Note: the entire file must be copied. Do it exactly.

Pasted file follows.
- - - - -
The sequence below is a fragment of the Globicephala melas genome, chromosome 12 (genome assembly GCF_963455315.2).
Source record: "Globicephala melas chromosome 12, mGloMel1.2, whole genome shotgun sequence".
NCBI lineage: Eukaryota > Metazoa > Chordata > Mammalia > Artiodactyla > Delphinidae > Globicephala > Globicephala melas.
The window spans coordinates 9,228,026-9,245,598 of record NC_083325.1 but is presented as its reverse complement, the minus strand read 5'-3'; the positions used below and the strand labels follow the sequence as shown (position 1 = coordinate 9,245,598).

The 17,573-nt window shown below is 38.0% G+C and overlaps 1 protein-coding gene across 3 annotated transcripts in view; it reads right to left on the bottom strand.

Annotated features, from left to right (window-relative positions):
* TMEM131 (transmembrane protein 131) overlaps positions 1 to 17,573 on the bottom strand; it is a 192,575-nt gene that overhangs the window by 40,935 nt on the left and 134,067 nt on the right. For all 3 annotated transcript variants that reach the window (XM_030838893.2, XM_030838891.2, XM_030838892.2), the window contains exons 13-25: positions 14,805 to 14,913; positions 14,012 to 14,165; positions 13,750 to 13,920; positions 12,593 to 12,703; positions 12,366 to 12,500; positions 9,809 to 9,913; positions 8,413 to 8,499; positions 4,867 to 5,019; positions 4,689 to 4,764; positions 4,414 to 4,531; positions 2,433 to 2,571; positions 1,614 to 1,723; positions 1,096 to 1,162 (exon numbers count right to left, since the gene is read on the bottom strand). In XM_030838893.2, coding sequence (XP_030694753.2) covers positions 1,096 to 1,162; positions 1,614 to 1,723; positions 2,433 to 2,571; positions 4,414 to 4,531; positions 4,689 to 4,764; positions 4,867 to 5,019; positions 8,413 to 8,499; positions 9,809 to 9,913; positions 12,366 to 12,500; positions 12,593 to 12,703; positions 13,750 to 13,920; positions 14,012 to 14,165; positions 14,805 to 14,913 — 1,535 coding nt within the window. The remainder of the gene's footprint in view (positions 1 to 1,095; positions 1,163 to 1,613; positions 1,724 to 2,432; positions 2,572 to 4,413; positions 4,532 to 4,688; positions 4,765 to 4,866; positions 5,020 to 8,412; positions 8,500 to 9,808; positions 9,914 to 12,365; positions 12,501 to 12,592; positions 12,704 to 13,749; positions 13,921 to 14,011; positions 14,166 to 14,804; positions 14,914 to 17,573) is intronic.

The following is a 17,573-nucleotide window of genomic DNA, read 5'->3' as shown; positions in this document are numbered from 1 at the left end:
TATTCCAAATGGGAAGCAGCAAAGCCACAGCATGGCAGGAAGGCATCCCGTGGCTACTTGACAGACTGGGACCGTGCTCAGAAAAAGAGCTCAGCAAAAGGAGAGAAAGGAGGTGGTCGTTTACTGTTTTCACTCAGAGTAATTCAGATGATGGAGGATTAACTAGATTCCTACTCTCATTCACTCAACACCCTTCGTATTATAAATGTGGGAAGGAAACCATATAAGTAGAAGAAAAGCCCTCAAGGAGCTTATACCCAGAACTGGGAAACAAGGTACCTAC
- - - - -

The sequence below is a fragment of the Globicephala melas genome, chromosome 12 (genome assembly GCF_963455315.2).
Source record: "Globicephala melas chromosome 12, mGloMel1.2, whole genome shotgun sequence".
NCBI lineage: Eukaryota > Metazoa > Chordata > Mammalia > Artiodactyla > Delphinidae > Globicephala > Globicephala melas.
The window spans coordinates 9,228,026-9,245,598 of record NC_083325.1 but is presented as its reverse complement, the minus strand read 5'-3'; the positions used below and the strand labels follow the sequence as shown (position 1 = coordinate 9,245,598).

The 17,573-nt window shown below is 38.0% G+C and overlaps 1 protein-coding gene across 3 annotated transcripts in view; it reads right to left on the bottom strand.

Annotated features, from left to right (window-relative positions):
* TMEM131 (transmembrane protein 131) overlaps positions 1 to 17,573 on the bottom strand; it is a 192,575-nt gene that overhangs the window by 40,935 nt on the left and 134,067 nt on the right. For all 3 annotated transcript variants that reach the window (XM_030838893.2, XM_030838891.2, XM_030838892.2), the window contains exons 13-25: positions 14,805 to 14,913; positions 14,012 to 14,165; positions 13,750 to 13,920; positions 12,593 to 12,703; positions 12,366 to 12,500; positions 9,809 to 9,913; positions 8,413 to 8,499; positions 4,867 to 5,019; positions 4,689 to 4,764; positions 4,414 to 4,531; positions 2,433 to 2,571; positions 1,614 to 1,723; positions 1,096 to 1,162 (exon numbers count right to left, since the gene is read on the bottom strand). In XM_030838893.2, coding sequence (XP_030694753.2) covers positions 1,096 to 1,162; positions 1,614 to 1,723; positions 2,433 to 2,571; positions 4,414 to 4,531; positions 4,689 to 4,764; positions 4,867 to 5,019; positions 8,413 to 8,499; positions 9,809 to 9,913; positions 12,366 to 12,500; positions 12,593 to 12,703; positions 13,750 to 13,920; positions 14,012 to 14,165; positions 14,805 to 14,913 — 1,535 coding nt within the window. The remainder of the gene's footprint in view (positions 1 to 1,095; positions 1,163 to 1,613; positions 1,724 to 2,432; positions 2,572 to 4,413; positions 4,532 to 4,688; positions 4,765 to 4,866; positions 5,020 to 8,412; positions 8,500 to 9,808; positions 9,914 to 12,365; positions 12,501 to 12,592; positions 12,704 to 13,749; positions 13,921 to 14,011; positions 14,166 to 14,804; positions 14,914 to 17,573) is intronic.

The following is a 17,573-nucleotide window of genomic DNA, read 5'->3' as shown; positions in this document are numbered from 1 at the left end:
TATTCCAAATGGGAAGCAGCAAAGCCACAGCATGGCAGGAAGGCATCCCGTGGCTACTTGACAGACTGGGACCGTGCTCAGAAAAAGAGCTCAGCAAAAGGAGAGAAAGGAGGTGGTCGTTTACTGTTTTCACTCAGAGTAATTCAGATGATGGAGGATTAACTAGATTCCTACTCTCATTCACTCAACACCCTTCGTATTATAAATGTGGGAAGGAAACCATATAAGTAGAAGAAAAGCCCTCAAGGAGCTTATACCCAGAACTGGGAAACAAGGTACCTAC